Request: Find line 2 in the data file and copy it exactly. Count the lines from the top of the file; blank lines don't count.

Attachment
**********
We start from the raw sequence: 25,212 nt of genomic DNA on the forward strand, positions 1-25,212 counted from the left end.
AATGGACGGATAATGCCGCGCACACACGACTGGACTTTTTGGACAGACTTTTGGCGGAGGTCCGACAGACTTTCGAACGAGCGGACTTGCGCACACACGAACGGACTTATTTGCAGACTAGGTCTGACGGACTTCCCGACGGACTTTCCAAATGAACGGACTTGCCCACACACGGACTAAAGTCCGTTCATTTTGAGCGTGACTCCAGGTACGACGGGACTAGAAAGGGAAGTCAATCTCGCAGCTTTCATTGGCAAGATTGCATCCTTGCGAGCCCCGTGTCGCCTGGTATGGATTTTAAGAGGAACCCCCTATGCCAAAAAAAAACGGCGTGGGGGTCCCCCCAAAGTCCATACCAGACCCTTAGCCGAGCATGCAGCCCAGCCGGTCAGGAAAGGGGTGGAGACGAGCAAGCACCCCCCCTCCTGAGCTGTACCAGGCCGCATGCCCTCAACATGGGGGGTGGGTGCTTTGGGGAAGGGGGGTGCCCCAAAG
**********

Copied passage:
AATGGACGGATAATGCCGCGCACACACGACTGGACTTTTTGGACAGACTTTTGGCGGAGGTCCGACAGACTTTCGAACGAGCGGACTTGCGCACACACGAACGGACTTATTTGCAGACTAGGTCTGACGGACTTCCCGACGGACTTTCCAAATGAACGGACTTGCCCACACACGGACTAAAGTCCGTTCATTTTGAGCGTGACTCCAGGTACGACGGGACTAGAAAGGGAAGTCAATCTCGCAGCTTTCATTGGCAAGATTGCATCCTTGCGAGCCCCGTGTCGCCTGGTATGGATTTTAAGAGGAACCCCCTATGCCAAAAAAAAACGGCGTGGGGGTCCCCCCAAAGTCCATACCAGACCCTTAGCCGAGCATGCAGCCCAGCCGGTCAGGAAAGGGGTGGAGACGAGCAAGCACCCCCCCTCCTGAGCTGTACCAGGCCGCATGCCCTCAACATGGGGGGTGGGTGCTTTGGGGAAGGGGGGTGCCCCAAAG